New canons and bylaws will be voted on Wednesday at the convention, being held at St. Vincent’s Cathedral in Bedford.

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Posted in * Anglican - Episcopal, ACNA Inaugural Assembly June 2009, Anglican Church in North America (ACNA)

Open Thread: Share your impressions of the ACNA assembly

Especially for those of our readers who are attending the ACNA assembly, we’d love to have you share your impressions and perspective on the gathering.

For those who are watching from home via the live feed, feel free to share as well, but we’d like to ask you to focus on what you “saw and heard” (to borrow a theme from well-known blogger Amy Welborn).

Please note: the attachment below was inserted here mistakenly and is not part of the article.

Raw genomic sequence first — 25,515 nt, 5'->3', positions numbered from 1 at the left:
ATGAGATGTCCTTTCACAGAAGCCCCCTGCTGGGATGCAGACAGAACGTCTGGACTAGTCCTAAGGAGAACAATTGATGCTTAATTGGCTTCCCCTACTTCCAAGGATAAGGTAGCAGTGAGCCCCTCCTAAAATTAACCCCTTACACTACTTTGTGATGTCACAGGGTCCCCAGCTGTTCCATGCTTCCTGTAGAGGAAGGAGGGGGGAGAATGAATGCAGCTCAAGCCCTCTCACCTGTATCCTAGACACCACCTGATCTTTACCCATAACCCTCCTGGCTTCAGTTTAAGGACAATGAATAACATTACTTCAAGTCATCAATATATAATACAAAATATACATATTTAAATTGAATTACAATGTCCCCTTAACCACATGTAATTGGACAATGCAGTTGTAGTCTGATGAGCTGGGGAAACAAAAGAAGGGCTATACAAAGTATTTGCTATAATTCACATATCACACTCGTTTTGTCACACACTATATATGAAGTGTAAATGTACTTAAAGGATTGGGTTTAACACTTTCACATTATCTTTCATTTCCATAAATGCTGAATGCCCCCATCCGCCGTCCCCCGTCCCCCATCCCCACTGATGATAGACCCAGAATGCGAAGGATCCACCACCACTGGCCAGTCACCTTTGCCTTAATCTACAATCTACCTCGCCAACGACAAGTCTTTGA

Posted in * Anglican - Episcopal, ACNA Inaugural Assembly June 2009, Anglican Church in North America (ACNA)

Who's blogging at the ACNA Assembly

So far here are some of the blogs we’re following for the news and views from Bedford:

Peter from Anglican Essentials Canada
BabyBlue
TexAnglican
Wannabe Anglican

And of course the ACNA Assembly website with live streaming from AnglicanTV and much more is here.

Posted in * Anglican - Episcopal, ACNA Inaugural Assembly June 2009, Anglican Church in North America (ACNA)

Julia Duin: Anglicans in Texas

One interesting tidbit of info offered is that one-quarter of the voting delegates are 25 or younger.

There are lots of purple shirts (bishops), all of whom have been booted out by the Episcopal Church – or they have volunteered to leave – due to the massive theological differences between the two camps. Some of us are looking around to see if Peter Beckwith, bishop of Springfield, Ill., and an Episcopal bishop in good standing, is there. I asked Bishop Beckwith last week if he was going to come after a spokeswoman for the denomination criticized him for being a liaison to the ACNA.